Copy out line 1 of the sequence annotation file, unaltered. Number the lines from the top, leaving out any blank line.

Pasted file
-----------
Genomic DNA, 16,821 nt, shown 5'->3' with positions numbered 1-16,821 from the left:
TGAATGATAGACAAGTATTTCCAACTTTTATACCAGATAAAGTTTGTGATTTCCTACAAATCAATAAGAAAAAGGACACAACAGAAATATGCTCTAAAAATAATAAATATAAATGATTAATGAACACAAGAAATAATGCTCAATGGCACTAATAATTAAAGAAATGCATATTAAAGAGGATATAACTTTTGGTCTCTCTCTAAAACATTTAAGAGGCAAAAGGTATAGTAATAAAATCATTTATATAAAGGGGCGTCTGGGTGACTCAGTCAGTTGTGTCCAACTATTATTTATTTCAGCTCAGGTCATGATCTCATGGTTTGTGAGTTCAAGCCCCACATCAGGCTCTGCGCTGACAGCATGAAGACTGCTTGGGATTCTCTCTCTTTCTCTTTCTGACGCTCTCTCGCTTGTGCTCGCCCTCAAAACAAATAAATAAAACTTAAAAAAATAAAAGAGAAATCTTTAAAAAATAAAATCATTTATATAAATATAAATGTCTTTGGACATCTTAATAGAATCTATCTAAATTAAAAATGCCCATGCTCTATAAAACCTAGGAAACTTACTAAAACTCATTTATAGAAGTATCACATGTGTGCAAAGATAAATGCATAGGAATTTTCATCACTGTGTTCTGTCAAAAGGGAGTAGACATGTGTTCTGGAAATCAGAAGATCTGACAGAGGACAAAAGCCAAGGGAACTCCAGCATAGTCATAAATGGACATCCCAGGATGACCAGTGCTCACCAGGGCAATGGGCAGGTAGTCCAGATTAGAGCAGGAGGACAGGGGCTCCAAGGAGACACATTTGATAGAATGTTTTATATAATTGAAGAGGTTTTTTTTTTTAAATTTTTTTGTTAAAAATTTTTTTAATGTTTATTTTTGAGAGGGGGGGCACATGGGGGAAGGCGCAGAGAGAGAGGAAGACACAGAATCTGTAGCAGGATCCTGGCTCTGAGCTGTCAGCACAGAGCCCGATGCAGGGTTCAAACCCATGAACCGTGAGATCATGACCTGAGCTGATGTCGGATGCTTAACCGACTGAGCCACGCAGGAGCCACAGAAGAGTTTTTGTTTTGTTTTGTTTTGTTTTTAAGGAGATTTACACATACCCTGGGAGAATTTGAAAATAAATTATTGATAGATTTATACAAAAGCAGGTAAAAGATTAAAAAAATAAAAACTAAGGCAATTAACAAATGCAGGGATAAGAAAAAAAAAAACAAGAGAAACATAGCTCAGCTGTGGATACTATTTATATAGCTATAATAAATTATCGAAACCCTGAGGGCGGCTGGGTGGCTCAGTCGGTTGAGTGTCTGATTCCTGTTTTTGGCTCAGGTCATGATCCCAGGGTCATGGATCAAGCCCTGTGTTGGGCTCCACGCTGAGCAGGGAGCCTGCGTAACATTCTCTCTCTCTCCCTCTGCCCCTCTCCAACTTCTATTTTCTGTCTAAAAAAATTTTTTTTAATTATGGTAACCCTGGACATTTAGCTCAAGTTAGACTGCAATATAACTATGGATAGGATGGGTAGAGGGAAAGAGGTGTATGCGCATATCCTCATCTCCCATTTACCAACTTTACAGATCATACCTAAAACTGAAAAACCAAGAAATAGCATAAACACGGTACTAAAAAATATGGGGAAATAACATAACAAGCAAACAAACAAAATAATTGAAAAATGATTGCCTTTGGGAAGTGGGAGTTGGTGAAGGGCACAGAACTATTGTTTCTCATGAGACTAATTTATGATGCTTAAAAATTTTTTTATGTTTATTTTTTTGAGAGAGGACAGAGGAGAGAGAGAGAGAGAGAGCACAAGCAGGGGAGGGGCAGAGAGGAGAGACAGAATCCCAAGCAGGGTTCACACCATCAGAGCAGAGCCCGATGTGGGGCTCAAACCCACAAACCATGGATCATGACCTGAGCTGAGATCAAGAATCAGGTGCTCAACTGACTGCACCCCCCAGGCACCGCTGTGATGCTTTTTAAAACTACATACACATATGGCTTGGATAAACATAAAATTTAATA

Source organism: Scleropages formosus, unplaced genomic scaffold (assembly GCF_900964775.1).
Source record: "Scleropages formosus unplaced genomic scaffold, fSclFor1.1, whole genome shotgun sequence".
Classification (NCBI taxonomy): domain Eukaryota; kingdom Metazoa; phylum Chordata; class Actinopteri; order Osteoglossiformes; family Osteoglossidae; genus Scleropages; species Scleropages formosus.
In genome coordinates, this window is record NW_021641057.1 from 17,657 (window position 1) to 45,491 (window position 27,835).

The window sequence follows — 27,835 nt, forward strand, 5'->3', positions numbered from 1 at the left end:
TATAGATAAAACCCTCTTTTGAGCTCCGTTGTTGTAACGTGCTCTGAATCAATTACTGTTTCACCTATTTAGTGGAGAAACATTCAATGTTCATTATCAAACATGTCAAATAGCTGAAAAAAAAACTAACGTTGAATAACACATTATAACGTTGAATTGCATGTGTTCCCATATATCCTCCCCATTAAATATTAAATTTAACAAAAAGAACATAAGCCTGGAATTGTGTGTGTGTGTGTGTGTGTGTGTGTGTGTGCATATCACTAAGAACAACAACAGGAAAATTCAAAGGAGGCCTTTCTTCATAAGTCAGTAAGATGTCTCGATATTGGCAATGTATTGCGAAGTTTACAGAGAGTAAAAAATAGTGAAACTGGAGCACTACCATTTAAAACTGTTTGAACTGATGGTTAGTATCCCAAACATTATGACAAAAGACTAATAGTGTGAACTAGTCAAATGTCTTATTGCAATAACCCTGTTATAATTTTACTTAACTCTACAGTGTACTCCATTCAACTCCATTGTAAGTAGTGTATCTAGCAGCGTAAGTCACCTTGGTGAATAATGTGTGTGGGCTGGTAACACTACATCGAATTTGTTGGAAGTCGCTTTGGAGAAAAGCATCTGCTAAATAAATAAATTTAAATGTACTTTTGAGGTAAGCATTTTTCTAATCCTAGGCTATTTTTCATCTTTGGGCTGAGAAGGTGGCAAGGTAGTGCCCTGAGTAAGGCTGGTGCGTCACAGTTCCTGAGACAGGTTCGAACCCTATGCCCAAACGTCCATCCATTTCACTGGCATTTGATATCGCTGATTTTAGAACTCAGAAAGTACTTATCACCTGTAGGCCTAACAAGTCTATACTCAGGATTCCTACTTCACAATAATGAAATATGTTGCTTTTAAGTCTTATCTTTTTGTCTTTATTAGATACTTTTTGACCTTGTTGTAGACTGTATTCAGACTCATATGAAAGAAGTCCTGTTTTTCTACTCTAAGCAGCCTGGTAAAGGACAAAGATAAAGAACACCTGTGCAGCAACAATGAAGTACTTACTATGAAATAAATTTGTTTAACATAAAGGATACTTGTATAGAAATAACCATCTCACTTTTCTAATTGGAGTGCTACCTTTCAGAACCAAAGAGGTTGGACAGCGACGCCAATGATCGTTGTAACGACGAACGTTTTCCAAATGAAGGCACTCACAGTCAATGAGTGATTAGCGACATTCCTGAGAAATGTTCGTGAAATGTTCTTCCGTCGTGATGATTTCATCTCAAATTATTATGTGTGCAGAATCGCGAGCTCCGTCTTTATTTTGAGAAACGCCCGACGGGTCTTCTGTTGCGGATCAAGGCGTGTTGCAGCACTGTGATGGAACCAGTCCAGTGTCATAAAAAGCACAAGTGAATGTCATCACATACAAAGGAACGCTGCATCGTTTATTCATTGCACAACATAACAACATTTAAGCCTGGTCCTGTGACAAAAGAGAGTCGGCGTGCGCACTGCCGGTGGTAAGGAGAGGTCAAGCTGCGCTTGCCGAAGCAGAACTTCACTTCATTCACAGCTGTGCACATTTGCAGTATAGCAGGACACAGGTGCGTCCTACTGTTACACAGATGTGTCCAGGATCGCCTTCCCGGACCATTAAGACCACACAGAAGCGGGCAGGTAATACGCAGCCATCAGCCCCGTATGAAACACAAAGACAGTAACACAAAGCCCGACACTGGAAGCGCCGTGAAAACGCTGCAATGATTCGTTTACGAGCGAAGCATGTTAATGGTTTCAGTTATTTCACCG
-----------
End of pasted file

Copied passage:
Genomic DNA, 16,821 nt, shown 5'->3' with positions numbered 1-16,821 from the left: